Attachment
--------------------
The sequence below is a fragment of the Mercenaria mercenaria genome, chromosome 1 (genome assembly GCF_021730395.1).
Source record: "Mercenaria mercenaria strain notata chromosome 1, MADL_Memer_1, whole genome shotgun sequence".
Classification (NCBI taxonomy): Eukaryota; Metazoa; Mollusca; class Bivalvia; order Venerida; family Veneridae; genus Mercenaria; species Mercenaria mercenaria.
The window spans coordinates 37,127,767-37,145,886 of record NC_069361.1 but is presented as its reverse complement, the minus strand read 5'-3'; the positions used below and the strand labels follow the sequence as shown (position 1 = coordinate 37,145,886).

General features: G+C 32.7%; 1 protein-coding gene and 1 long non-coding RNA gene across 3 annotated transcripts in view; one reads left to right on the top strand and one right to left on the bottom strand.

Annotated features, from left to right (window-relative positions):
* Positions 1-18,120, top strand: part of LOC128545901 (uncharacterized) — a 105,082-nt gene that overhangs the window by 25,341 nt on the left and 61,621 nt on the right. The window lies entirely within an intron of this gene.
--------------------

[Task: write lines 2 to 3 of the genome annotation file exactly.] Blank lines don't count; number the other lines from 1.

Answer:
Source record: "Mercenaria mercenaria strain notata chromosome 1, MADL_Memer_1, whole genome shotgun sequence".
Classification (NCBI taxonomy): Eukaryota; Metazoa; Mollusca; class Bivalvia; order Venerida; family Veneridae; genus Mercenaria; species Mercenaria mercenaria.